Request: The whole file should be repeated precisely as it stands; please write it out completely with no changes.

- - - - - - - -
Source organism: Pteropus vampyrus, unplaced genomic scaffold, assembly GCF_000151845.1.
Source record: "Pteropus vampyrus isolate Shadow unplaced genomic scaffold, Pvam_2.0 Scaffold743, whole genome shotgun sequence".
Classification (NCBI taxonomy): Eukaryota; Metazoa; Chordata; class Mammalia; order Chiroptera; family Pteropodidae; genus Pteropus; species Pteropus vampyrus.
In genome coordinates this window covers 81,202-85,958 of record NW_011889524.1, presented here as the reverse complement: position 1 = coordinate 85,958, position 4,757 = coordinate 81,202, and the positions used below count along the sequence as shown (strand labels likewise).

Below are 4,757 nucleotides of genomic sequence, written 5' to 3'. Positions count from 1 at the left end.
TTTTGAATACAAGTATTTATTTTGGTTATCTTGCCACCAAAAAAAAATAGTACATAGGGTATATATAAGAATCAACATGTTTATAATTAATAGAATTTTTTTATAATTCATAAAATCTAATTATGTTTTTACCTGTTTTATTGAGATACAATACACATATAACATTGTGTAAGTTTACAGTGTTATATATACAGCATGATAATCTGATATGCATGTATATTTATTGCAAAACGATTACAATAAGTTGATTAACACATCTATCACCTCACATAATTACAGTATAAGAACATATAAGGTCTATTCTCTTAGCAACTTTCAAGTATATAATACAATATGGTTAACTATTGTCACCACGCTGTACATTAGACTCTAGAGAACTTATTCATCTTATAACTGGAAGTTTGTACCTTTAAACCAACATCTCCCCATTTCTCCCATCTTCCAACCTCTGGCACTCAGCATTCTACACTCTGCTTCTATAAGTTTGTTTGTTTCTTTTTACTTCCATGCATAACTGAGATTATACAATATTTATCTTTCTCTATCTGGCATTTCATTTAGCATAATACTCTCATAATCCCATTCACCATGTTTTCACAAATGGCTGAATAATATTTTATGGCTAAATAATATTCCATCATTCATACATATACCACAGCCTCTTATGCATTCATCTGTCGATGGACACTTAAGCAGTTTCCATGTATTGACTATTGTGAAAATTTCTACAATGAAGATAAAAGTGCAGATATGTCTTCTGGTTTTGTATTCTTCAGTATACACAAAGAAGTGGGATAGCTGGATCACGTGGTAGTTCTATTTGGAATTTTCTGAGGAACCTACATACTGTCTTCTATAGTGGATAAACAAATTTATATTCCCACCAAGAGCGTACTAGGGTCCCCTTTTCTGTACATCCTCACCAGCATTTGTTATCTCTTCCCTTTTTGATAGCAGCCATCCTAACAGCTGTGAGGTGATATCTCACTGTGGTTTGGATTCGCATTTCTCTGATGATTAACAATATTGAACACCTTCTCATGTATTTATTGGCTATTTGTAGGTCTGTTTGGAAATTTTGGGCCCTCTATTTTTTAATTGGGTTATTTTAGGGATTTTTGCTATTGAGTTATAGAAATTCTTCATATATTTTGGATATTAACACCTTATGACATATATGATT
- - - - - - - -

Source organism: Pteropus vampyrus, unplaced genomic scaffold, assembly GCF_000151845.1.
Source record: "Pteropus vampyrus isolate Shadow unplaced genomic scaffold, Pvam_2.0 Scaffold743, whole genome shotgun sequence".
Classification (NCBI taxonomy): Eukaryota; Metazoa; Chordata; class Mammalia; order Chiroptera; family Pteropodidae; genus Pteropus; species Pteropus vampyrus.
In genome coordinates this window covers 81,202-85,958 of record NW_011889524.1, presented here as the reverse complement: position 1 = coordinate 85,958, position 4,757 = coordinate 81,202, and the positions used below count along the sequence as shown (strand labels likewise).

Below are 4,757 nucleotides of genomic sequence, written 5' to 3'. Positions count from 1 at the left end.
TTTTGAATACAAGTATTTATTTTGGTTATCTTGCCACCAAAAAAAAATAGTACATAGGGTATATATAAGAATCAACATGTTTATAATTAATAGAATTTTTTTATAATTCATAAAATCTAATTATGTTTTTACCTGTTTTATTGAGATACAATACACATATAACATTGTGTAAGTTTACAGTGTTATATATACAGCATGATAATCTGATATGCATGTATATTTATTGCAAAACGATTACAATAAGTTGATTAACACATCTATCACCTCACATAATTACAGTATAAGAACATATAAGGTCTATTCTCTTAGCAACTTTCAAGTATATAATACAATATGGTTAACTATTGTCACCACGCTGTACATTAGACTCTAGAGAACTTATTCATCTTATAACTGGAAGTTTGTACCTTTAAACCAACATCTCCCCATTTCTCCCATCTTCCAACCTCTGGCACTCAGCATTCTACACTCTGCTTCTATAAGTTTGTTTGTTTCTTTTTACTTCCATGCATAACTGAGATTATACAATATTTATCTTTCTCTATCTGGCATTTCATTTAGCATAATACTCTCATAATCCCATTCACCATGTTTTCACAAATGGCTGAATAATATTTTATGGCTAAATAATATTCCATCATTCATACATATACCACAGCCTCTTATGCATTCATCTGTCGATGGACACTTAAGCAGTTTCCATGTATTGACTATTGTGAAAATTTCTACAATGAAGATAAAAGTGCAGATATGTCTTCTGGTTTTGTATTCTTCAGTATACACAAAGAAGTGGGATAGCTGGATCACGTGGTAGTTCTATTTGGAATTTTCTGAGGAACCTACATACTGTCTTCTATAGTGGATAAACAAATTTATATTCCCACCAAGAGCGTACTAGGGTCCCCTTTTCTGTACATCCTCACCAGCATTTGTTATCTCTTCCCTTTTTGATAGCAGCCATCCTAACAGCTGTGAGGTGATATCTCACTGTGGTTTGGATTCGCATTTCTCTGATGATTAACAATATTGAACACCTTCTCATGTATTTATTGGCTATTTGTAGGTCTGTTTGGAAATTTTGGGCCCTCTATTTTTTAATTGGGTTATTTTAGGGATTTTTGCTATTGAGTTATAGAAATTCTTCATATATTTTGGATATTAACACCTTATGACATATATGATT